“It’s hard for [Jimmy] Howard. Obviously the other guy’s got talent and he’s young. It seems that pressure doesn’t bother him…. Sometimes the guy who thinks he’s No. 1 and may be the better goalie must take a step back. This kid is good. Real good.” — Curtis Joseph
The general manager of the Detroit Red Wings chuckled, perhaps nervously, when he was asked to picture the reams of stats-filled paper agent Pat Morris will plop on his desk this off-season: the case for Petr Mrazek‘s monster raise.
“Certainly,” Ken Holland told Hockey Central at Noon Thursday, “Mrazek has become the No. 1 guy here. Whenever we need Howie, he’s going to go in and do a good job for us.”
The nagging question: At his annual cost of $5.3 million, do the Wings need Howie for next season, let alone the two after that?
"Jimmy Howard... I wouldn't use the word accepted, but understood that we got a good young goaltender and it's a competition. The last 25 games, Mrazek has sort of won the competition," Holland said.
"I like our goaltending. It's a great one-two punch. Mrazek's a great young goaltender."
Great and cheap.
Throw out the young stars on entry-level contracts, and Mrazek, 24, is arguably the NHL's best bargain. For just $737,500, the Red Wings have a goaltender who ranks in the top six in goals-against average (2.20), save percentage (.924) and shutouts (four).
By every measure, Mrazek — a fifth-round pick — has outplayed his counterpart since graduating from the Grand Rapids Griffins, stealing the crease before heading into the 2015 playoffs. Howard was on Team USA's 2014 Olympic roster; he'll watch Mrazek dress for Team Czech at the 2016 World Cup.
Surely, Holland wants Mrazek to be Detroit's goaltender of the future, not just the present, but he'll have to pay. Would Mrazek take less money than his backup?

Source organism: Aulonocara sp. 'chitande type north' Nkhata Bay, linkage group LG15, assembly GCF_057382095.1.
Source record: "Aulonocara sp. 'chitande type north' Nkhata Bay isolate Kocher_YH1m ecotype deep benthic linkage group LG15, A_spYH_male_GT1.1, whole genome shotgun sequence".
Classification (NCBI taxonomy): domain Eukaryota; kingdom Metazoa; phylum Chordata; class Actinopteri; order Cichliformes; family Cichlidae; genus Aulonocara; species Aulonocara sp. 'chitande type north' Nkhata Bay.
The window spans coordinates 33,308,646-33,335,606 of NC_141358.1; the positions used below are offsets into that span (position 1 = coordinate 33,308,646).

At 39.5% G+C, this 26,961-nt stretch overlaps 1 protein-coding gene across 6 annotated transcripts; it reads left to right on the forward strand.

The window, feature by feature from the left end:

Even if Mrazek — a pending restricted free agent — signs for, say, $5.2 million, Detroit will leapfrog Dallas and become the owner of the NHL's most expensive goalie tandem.
Holland asserted before February's deadline that he was not trying to make a trade in net. That could change at the draft.
The Red Wings aren't currently retaining salary on a traded player but may need to employ that option if they wish to move Howard this spring. Alternatively, they could save cap space by buying out the 31-year-old (here's how that would work finanacially) and go hunting for a more affordable Number 2.
Holland defended Howard's loss to the lowly Columbus Blue Jackets this week, instead blaming the Wings' lack of discipline, which resulted in a pair of 5-on-3 goals.
The GM said that, after being the sure No. 1 for years, Howard has struggled to find out how to play at his peak when he was only seeing one start every 10 days.
Before his defeat to the Jackets, Howard had put together four straight outings in which he surrendered no more than two goals — something he hadn't done since February 2015.
"I think he's figured it out in the last four or five outings," Holland said.
Still, coach Jeff Blashill went back to Mrazek Thursday, and Detroit (34-23-11) gathered a valuable two points against the Winnipeg Jets.
Gunning for a 25th-consecutive post-season appearance, the Red Wings' grasp on an Eastern Conference final wild-card spot is tenuous.
The hard-charging Flyers, winners of five of their last six, sit just four points back, and Philadelphia has two games in hand.
"There's  games to go. These are playoff games," Holland said. "You're not going to back into the Stanley Cup Playoffs. We're going to have to play our way in."
And that means depending on their best — and least-expensive — goaltender.